The Ghobin field in Dsegh, a village in Armenia’s Lori Province, has been cultivated in years.
There’s no irrigation water, do the land’s owners have opened the field for horses to graze.
As I approached, some fifty horses belonging to Dsegh forest warden Aram Kocharyan, were running back and forth.
“Our family is known not for its horses, but for its four doctors,” Kocharyan exclaimed.
Cows are also grazed on the land. I saw a woman leaning on a club tending to the animals. She introduced herself as Siroush Hovsepyan and I immediately took a liking to her.
“My son went to work and his wife is at the house doing chores. That’s why I brought the cows out to graze,” Mrs. Hovsepyan explained.
She has three children, nine grandchildren and eleven great-grandchildren. One of her grandsons is serving in the Artsakh military.
Mrs. Hovsepyan says that Pasha, one of her sons, owns twelve cows and as many calves, horses and lambs. The son gives the family loads of cheese and sour cream.
She says they are well stocked for the coming winter and have stored enough bales of hay for the animals.
“I get 10-15 liters of milk from our eight cows in the winter. We consume the dairy items we make and sell some if we need additional cash. People in the village buy from us,” says Mrs. Hovsepyan.
When I asked Mrs. Hovsepyan what she does to relax, she responded: “In a village there’s no such thing. You must work to raise a family. When the house and shed are in good shape, the village is a great place to live.”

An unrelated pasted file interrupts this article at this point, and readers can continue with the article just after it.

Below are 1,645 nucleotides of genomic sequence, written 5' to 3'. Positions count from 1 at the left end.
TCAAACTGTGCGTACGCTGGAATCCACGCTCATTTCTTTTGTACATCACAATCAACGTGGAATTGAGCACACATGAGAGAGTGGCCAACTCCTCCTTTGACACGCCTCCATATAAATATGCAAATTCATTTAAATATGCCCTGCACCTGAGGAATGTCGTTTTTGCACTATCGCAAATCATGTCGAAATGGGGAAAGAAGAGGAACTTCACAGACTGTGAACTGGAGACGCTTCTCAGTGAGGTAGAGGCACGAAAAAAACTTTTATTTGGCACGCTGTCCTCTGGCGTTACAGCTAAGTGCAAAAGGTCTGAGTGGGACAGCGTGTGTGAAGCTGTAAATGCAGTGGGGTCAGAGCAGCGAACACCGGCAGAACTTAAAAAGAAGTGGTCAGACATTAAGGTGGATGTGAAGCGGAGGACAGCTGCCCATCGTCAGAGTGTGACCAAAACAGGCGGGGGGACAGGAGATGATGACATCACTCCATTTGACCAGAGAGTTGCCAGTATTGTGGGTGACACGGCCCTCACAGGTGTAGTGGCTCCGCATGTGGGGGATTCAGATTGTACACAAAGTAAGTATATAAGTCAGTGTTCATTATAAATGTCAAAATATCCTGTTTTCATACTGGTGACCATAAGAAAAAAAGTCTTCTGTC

When this reporter visited the village, Varuzhan, one of Mrs. Hovsepyan’s sons, had just slaughtered six cattle. They sell the meat for 1,800 AMD ($3.80) per kilo. Buyers come from the town of Vanadzor.
Mrs. Hovsepyan told me that the six cattle produced 800 kilograms of meat.
“Those who work, eat. Who needs a slacker? We live pretty well,” she said.
The family house is a one-story structure. Mrs. Hovsepyan says that when Artem, now serving in the army, returns, he and his father will build a new home.
I caught up with Vazgen Atyan grazing his four cows. Mr. Atyan said the cows weren’t enough to feed and keep a family of three.
“My son has gone to Russia. No matter how much money he sends back, we still can’t make ends meet,” said Mr. Atayan, equating his life to a kind of servitude.
I asked Mr. Atyan if he knew the Hovsepyans.
“Sure, they own many animals and have a good income. I’m by myself and can barely buy feed for my cows. If I had helpers like they do, I’d be busy doing other things as well,” was the man’s reply.